If you think about it for about a minute, the "rooftop gunners" story doesn't work either. In April 2003, Falluja was a peaceful city. The mayor had surrendered to the US occupation without a fight: the Iraqis who lived there thought they could demonstrate on the streets without, as would have happened under Saddam Hussein, being killed for it. They were wrong.

Again: not one American soldier injured or killed. Despite what you see in the movies, when a bullet hits even an armored body, it causes an injury. None of the American soldiers were injured by gunfire. And again: the soldiers did not fire at these gunmen you imagine on the roofs. They were scared and confused and fired into the crowd. And in their fear and confusion, they killed 17 people, and they wounded 75. And your reaction is to argue that the Iraqis testifying to what happened - right down to the hospital director who was interviewed about the wounded and dead - must be lying.

O.k., Jes, don't read the entire article. The link doesn't go to page 1 (for some reason that didn't work).

You're still missing my main point: even if it happened as you say, this in no way is relevant to Emmet Till. At worst, they did exactly what you say: they were scared and confused and fired into a crowd throwing rocks at them. Your reaction is to say that is the equivalent or at least motivated by the same thinking that led to the lynchings and beatings of black Americans. I don't buy it.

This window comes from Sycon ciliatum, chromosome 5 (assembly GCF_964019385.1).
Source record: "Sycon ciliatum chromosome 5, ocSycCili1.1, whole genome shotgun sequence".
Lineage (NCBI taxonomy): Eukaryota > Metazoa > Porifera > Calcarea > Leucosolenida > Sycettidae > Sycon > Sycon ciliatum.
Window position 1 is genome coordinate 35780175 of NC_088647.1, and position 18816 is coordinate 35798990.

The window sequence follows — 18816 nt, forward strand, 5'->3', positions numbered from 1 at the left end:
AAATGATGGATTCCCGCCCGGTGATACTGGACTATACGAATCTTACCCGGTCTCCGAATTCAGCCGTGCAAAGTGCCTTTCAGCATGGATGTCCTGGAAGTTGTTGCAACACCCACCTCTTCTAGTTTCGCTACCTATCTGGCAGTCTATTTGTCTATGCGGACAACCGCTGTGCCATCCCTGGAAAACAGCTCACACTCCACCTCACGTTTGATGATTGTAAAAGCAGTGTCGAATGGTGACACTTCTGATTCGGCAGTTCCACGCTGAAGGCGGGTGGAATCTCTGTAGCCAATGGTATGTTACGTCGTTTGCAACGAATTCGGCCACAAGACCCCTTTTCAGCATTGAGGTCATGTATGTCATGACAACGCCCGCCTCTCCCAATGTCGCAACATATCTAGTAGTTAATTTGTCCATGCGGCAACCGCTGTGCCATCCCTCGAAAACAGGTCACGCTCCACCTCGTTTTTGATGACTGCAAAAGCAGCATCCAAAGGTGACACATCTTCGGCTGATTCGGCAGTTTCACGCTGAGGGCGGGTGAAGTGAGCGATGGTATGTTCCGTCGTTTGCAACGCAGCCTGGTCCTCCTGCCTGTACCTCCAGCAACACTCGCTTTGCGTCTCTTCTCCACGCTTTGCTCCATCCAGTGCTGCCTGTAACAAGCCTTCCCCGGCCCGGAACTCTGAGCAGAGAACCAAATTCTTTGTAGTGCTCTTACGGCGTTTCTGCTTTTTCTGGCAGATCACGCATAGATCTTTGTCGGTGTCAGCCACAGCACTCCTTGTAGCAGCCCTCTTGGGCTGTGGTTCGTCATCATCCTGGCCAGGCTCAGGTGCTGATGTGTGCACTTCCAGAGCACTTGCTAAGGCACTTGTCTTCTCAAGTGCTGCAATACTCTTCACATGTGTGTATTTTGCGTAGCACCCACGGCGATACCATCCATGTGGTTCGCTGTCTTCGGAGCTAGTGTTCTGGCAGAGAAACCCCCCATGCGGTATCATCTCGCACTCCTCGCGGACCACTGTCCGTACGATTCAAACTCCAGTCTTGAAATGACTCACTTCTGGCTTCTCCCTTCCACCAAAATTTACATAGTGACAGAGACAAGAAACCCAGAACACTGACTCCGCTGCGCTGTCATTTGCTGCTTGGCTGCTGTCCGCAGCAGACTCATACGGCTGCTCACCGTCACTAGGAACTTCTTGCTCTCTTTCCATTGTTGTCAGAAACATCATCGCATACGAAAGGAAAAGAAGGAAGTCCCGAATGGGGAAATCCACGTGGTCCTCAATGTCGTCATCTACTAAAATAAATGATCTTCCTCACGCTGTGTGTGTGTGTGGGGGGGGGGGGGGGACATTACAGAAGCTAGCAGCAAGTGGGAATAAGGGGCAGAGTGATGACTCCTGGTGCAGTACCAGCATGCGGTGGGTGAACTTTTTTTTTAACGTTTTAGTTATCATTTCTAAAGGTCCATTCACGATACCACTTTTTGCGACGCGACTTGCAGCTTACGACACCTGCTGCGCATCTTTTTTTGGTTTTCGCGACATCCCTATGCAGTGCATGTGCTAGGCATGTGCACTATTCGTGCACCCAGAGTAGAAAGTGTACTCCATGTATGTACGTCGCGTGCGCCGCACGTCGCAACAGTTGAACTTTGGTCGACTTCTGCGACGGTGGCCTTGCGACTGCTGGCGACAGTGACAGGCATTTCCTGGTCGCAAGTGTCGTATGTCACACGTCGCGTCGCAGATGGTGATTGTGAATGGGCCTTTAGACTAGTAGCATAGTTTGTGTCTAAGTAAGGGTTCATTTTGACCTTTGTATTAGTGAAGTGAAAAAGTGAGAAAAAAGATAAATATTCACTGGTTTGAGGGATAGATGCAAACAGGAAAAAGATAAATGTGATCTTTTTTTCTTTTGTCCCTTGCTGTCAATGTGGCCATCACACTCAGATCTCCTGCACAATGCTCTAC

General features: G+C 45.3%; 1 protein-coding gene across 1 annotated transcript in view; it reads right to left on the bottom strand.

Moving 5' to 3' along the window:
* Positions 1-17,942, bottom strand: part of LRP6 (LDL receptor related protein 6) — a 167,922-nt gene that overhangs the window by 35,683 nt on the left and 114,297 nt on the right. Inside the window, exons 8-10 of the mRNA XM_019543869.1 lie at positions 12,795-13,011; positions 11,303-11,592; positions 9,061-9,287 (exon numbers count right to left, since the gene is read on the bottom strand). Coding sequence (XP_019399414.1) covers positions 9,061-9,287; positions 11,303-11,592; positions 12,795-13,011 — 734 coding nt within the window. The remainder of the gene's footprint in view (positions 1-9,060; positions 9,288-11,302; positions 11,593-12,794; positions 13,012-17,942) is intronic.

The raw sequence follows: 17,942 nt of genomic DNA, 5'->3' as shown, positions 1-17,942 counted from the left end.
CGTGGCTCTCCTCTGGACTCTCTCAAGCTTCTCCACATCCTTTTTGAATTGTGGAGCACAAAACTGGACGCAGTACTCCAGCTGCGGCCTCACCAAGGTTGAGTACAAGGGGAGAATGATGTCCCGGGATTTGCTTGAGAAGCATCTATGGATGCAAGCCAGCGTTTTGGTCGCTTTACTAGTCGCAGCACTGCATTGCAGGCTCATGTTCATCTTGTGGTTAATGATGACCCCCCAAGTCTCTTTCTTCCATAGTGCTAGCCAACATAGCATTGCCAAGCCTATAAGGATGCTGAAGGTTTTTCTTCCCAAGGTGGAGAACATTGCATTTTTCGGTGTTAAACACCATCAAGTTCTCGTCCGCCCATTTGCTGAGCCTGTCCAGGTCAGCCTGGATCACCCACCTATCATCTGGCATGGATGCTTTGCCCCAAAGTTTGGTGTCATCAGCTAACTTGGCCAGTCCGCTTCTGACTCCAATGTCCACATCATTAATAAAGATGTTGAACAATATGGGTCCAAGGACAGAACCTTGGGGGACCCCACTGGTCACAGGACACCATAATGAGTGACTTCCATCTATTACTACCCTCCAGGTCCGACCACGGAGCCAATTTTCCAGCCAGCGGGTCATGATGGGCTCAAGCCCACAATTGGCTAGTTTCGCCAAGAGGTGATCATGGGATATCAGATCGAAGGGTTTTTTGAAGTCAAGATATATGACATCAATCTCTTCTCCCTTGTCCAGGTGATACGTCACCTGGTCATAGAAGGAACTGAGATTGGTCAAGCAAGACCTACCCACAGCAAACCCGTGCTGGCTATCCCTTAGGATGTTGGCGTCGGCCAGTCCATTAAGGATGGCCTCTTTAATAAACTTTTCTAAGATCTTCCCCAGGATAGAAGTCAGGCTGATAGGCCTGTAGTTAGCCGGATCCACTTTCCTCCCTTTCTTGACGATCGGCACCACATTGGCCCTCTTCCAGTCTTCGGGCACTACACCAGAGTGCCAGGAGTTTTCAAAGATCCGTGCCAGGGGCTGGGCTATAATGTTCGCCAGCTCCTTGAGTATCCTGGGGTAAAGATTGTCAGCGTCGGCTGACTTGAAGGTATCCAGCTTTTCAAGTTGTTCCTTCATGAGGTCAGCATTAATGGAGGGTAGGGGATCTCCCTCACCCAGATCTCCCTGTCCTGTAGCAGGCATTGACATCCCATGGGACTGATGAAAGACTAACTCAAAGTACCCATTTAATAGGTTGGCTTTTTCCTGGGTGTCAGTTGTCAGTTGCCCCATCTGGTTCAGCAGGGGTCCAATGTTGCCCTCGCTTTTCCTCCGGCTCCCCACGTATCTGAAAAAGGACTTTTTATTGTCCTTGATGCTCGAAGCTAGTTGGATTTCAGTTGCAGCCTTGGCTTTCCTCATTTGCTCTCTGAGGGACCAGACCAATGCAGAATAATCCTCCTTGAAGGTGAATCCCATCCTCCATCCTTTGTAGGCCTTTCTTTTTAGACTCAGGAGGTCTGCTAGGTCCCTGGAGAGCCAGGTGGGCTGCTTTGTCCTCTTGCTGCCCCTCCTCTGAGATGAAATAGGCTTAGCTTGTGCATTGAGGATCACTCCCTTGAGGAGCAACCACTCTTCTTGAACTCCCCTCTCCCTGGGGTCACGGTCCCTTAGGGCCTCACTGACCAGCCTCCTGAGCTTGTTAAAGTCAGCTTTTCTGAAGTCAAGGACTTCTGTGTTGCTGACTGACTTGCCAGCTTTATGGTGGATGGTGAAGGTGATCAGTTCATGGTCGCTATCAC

Thank you for this. I will add: I represented one (of more than 15,000) African-American farmers in multiple Southern states who were systematically denied equal treatment by local agents of the United States Department in access to operating loans for their farms. They were only allowed to have funds after all the white farmers were taken care of, which caused them various kinds of financial hardship, including, getting their crops into the ground later and risking crop failure. The time period? 1980-1989. No, most white Americans have no idea.

In thinking about this thread yesterday, I realized I have a "past is present" incident to contribute:

I attended a liberal New England college. A young woman there was FORBIDDEN by her family to continue dating a young man she'd met at Christian Fellowship ... because he had Black ancestry. (Not that the alternative would be excusable, but this heritage wasn't obvious -- it made the basis for their racism seem abstract and somehow worse.) I remember how devastated they both were, and how shocked the rest of us were.

In 1995.

Some statistics.

[...] In 1980-82, Dr. Singh said, people in the most affluent group could expect to live 2.8 years longer than people in the most deprived group (75.8 versus 73 years). By 1998-2000, the difference in life expectancy had increased to 4.5 years (79.2 versus 74.7 years), and it continues to grow, he said.

[...]

“If you look at the extremes in 2000,” Dr. Singh said, “men in the most deprived counties had 10 years’ shorter life expectancy than women in the most affluent counties (71.5 years versus 81.3 years).” The difference between poor black men and affluent white women was more than 14 years (66.9 years vs. 81.1 years).

[...]

Under federal law, officials must publish an annual report tracking health disparities. In the fifth annual report, issued this month, the Bush administration said, “Over all, disparities in quality and access for minority groups and poor populations have not been reduced” since the first report, in 2003.